Lanre Gbajabiamila, Director General of Nigerioa’s National Lottery Commission led the call for collaboration among African states to flight money laundering, the financing of terrorism and syndicate gaming. He laid out the dilemma for African regulators who, on the one hand, want to encourage investment and innovation whilst, on the other, seeking to address some big risks. Before they can collaborate to tackle organized crime, they must first achieve synergy in terms of regulation and law enforcement. Whilst there are still big differences between the ways nations regulate and combat crime, criminals are able to exploit cross-border loopholes. “Countries which are susceptible due to weak or ineffective regulatory systems,” he said “empower and enable illicit practices through gaming platforms. We need to collaborate to solve this and close the gap by implementing KYC. We need to know our customers, our operators our licensees and need to ensure the mechanism for information sharing in order to work hand in hand.”

Gbajabiamila challenged his neighboring regulators to adopt comprehensive approaches which go beyond regulatory measures and equip agencies with the resources and expertise they need.

“We will fight this by cross-border collaboration, pulling information together then implementing stronger enforcement measures. The solution is to enhance financial intelligence units and support them legally and financially. That means creating policy awareness as well as educating the public. We need to utilise technology, strengthen our legal framework and our crime fighting agencies. We are all fighting the same cause so we should work together to achieve it.”

The challenge posed by the relentless march of technology is not confined to African regulators and there were many on hand from around the world to give advice on the implementation of AI, the implications of blockchain and the threats of cyber security. Rapid technological progress can be both a threat and an opportunity as demonstrated by presentations on smart responsible gambling in electronic gaming machines. This should allow the gambling industry to growing in a sustainable way emphasising trust, value, enjoyment and protection.

In the emerging world of digital assets, in-game currencies and blockchain technology, the interplay between gaming platforms, digital asset trading platforms and the growth of in-game assets and currencies are the future. The emergence of play-to-earn gaming, which utilises blockchain technology like cryptocurrency and non-fungible tokens represent highly monetised gaming experiences. The use of volatile and often inflationary in-game currencies, as well as exposure to risky investment vehicles such as yield-farming, staking and in-game trading of currencies and in-game assets are attractive to speculative investors who are more likely to have existing problems with gambling.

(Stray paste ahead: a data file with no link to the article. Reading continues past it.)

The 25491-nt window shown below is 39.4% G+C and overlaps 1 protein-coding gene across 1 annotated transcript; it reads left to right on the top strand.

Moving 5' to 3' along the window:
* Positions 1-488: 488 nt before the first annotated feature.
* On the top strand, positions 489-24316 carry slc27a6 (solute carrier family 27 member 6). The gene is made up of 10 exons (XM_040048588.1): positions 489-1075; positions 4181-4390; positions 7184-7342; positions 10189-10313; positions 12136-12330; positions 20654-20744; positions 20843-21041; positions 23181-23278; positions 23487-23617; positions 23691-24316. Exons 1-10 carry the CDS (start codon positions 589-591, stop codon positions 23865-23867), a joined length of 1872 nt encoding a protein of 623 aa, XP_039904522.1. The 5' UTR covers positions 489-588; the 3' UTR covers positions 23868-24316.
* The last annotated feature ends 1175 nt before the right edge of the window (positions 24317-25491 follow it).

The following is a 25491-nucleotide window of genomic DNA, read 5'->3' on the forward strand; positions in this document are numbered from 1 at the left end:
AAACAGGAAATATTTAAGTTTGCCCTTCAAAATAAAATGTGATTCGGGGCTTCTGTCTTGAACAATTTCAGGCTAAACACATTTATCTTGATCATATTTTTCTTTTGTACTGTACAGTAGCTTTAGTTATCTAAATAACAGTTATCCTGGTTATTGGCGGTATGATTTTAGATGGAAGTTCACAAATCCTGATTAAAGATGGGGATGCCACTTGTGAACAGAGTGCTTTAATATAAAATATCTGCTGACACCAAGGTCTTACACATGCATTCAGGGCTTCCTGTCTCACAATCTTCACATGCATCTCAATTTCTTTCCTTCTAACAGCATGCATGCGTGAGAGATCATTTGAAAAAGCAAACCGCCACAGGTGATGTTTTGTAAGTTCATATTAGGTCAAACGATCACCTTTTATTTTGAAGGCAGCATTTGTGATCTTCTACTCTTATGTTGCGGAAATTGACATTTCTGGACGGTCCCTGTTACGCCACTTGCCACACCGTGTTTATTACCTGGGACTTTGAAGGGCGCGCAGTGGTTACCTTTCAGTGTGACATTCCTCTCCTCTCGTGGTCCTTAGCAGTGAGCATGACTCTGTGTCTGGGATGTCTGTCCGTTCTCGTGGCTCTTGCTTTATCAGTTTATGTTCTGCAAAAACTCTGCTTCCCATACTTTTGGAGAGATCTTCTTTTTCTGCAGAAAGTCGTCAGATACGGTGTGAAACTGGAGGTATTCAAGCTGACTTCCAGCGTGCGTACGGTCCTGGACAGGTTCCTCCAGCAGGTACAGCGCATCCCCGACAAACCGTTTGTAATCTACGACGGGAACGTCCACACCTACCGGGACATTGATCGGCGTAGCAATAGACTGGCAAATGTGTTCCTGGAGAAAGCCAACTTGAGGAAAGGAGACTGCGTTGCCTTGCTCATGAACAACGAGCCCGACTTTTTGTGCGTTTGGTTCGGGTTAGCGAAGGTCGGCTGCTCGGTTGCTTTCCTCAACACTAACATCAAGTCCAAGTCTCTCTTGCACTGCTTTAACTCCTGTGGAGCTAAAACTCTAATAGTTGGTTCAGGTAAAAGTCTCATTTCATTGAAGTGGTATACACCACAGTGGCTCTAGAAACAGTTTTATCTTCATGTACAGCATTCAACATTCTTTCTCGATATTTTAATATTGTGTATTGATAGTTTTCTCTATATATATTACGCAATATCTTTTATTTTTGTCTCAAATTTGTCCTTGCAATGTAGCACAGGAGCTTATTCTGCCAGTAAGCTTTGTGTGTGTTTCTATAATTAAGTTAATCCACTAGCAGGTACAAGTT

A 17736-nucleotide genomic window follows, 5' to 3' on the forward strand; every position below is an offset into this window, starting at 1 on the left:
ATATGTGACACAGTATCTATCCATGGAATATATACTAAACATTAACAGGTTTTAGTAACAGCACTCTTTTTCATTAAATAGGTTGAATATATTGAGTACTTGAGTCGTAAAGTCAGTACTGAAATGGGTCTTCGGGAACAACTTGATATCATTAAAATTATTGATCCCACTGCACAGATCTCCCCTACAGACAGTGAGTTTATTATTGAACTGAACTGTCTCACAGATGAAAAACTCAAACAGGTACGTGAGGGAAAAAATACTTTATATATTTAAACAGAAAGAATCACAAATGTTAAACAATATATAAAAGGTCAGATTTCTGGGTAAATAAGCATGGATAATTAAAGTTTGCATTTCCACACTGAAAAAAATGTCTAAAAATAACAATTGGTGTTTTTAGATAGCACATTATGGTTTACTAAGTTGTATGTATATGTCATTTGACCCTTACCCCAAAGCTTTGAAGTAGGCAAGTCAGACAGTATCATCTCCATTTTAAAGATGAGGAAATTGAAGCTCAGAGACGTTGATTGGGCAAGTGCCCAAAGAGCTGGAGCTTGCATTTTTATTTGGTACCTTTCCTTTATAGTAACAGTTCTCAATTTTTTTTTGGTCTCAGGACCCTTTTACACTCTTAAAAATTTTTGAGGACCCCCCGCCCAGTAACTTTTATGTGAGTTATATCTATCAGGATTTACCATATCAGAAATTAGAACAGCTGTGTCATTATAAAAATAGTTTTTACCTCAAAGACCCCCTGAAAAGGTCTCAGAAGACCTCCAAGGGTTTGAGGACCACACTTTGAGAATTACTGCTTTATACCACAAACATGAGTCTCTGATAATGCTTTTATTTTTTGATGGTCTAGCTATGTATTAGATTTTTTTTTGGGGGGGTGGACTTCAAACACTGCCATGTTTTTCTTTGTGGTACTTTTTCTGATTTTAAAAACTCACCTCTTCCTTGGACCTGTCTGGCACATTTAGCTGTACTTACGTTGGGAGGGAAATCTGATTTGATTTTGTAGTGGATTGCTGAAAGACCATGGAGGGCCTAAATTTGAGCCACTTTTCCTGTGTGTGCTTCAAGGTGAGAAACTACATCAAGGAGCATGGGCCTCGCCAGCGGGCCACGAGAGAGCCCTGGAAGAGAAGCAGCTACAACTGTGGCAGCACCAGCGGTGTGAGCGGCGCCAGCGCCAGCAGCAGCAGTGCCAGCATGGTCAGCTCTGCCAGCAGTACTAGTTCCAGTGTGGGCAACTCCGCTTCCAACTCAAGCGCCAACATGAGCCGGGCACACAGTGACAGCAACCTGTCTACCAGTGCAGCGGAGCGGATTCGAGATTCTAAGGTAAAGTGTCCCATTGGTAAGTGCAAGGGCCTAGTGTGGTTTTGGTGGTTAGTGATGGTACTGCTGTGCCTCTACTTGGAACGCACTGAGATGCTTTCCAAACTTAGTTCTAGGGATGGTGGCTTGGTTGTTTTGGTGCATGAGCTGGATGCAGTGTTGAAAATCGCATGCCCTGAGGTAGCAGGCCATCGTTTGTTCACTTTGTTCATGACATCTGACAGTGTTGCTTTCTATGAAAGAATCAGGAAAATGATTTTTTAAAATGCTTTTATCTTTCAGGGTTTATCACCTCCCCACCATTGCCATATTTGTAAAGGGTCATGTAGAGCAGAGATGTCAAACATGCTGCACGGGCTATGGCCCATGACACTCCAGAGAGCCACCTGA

One of the most practical pieces of advice was to limit the number of licensed verticals. More verticals means more complexity and that puts pressure on regulators who will struggle to approve each new product. International cooperation is helpful: it’s the only way for regulators to keep pace with the volume of new products being introduced into the market.

Devon Dalbock of GLI tailored his comments at the reality of operating in Africa where data is expensive and apps are targeted are lower tech devices. Africa has led the way with mobile payments which are the only payment solution for its unbanked population. Interestingly as online gaming has developed, there has been a corresponding rise in female participation. Overall testing should be balanced with need to appeal to younger generation through the latest technology. That does bring challenges for regulators as many are on the back foot when it comes to drafting and redrafting technical standards. The process is a lengthy and complex one but moves to approve products based on approvals elsewhere are a positive development as they enable products to be deployed in a controlled way.

Perhaps the biggest challenge of networked technology comes from cyber crime. The Gambling industry is a prime target for cyber criminals because the data we collect is very valuable. It’s not a matter of if but when you get hacked and attacks are also hard to detect. The only solution is constant monitoring particularly in such a dynamic market.

Children are the future

This truism is especially true in Africa where the average age of the population is under 30 making the protection of minors a big issue. Parents are increasingly aware – as they are digital natives themselves – that the digital world has risks so the relationship with them is also important particularly as most regulations prevent minors from consenting to digital services.